Rail electrification’s potential for emissions abatement in the freight industry : a case study of a transcontinental rail corridor

dc.contributor.advisorWalton, C. Michael
dc.creatorWalthall, Rydell Dexter
dc.creator.orcid0000-0003-2699-3285
dc.date.accessioned2020-03-31T20:52:39Z
dc.date.available2020-03-31T20:52:39Z
dc.date.created2019-12
dc.date.issued2019-12
dc.date.submittedDecember 2019
dc.date.updated2020-03-31T20:52:39Z
dc.description.abstractThis research examines freight rail electrification by creating an energy model to simulate trains along specific corridors. The parameters for the energy model were developed after an extensive literature review. Using publicly available data sources, the model was applied to simulate intermodal trains along the southern BNSF TransCon rail corridor between Los Angeles and Chicago. An economic model based on the simulation results shows freight rail electrification can bring significant returns on investment to private companies and produce large public benefits. Uncertainty in some of the parameters means there is a chance for the investment to perform poorly, however this risk can be mitigated by public policies. Public subsidies for capital, electricity, or tax credits might incentivize electrification while increasing net social benefits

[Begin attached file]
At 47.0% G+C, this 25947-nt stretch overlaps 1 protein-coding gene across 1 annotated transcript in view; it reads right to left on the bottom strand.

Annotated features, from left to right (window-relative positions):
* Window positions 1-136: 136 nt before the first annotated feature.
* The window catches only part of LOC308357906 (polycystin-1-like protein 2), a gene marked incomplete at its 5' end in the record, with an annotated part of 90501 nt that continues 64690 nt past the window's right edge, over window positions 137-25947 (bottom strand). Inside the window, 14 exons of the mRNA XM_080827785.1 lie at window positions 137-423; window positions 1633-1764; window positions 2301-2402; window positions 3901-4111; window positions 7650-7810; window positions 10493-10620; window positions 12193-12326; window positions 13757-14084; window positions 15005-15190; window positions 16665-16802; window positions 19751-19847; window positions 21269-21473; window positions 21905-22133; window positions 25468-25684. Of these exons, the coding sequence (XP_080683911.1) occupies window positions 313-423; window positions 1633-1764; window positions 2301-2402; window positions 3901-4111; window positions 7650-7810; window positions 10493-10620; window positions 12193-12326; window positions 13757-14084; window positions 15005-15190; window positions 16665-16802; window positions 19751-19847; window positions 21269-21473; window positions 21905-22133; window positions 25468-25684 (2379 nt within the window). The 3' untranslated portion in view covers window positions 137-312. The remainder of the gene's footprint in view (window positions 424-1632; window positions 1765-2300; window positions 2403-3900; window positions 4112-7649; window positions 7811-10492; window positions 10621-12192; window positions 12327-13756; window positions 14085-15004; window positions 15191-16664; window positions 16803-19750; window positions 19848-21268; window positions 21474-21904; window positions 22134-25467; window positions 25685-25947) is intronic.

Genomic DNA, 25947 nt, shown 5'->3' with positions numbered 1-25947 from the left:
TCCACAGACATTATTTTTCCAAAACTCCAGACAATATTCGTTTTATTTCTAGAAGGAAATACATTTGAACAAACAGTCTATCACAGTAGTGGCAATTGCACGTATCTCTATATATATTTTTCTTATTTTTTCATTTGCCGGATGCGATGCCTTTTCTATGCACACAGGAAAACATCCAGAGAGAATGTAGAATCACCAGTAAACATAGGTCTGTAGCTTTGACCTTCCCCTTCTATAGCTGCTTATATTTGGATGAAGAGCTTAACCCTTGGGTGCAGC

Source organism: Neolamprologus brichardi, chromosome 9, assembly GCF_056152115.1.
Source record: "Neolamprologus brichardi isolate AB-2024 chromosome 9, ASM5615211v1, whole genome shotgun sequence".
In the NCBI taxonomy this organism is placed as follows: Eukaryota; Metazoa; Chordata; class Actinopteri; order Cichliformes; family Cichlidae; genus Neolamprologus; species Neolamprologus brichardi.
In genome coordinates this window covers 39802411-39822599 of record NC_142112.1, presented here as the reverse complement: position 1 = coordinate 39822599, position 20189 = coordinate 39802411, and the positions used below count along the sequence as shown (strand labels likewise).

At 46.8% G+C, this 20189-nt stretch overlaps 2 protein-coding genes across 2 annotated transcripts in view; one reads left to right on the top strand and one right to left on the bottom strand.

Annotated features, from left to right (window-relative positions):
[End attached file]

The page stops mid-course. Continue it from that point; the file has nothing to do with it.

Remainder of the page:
dc.description.departmentPublic Affairs
dc.description.departmentCivil, Architectural, and Environmental Engineering
dc.format.mimetypeapplication/pdf
dc.identifier.urihttps://hdl.handle.net/2152/80502
dc.identifier.urihttp://dx.doi.org/10.26153/tsw/7518
dc.language.isoen
dc.subjectRail electrification
dc.subjectFreight emissions
dc.subjectTranscontinental corridors
dc.subjectClimate change economics
dc.subjectPublic rail investment
dc.titleRail electrification’s potential for emissions abatement in the freight industry : a case study of a transcontinental rail corridor
dc.typeThesis
dc.type.materialtext
thesis.degree.departmentCivil, Architectural, and Environmental Engineering
thesis.degree.departmentPublic Affairs
thesis.degree.disciplineCivil Engineering
thesis.degree.disciplinePublic Affairs
thesis.degree.grantorThe University of Texas at Austin
thesis.degree.levelMasters
thesis.degree.nameMaster of Science in Engineering
thesis.degree.nameMaster of Public Affairs
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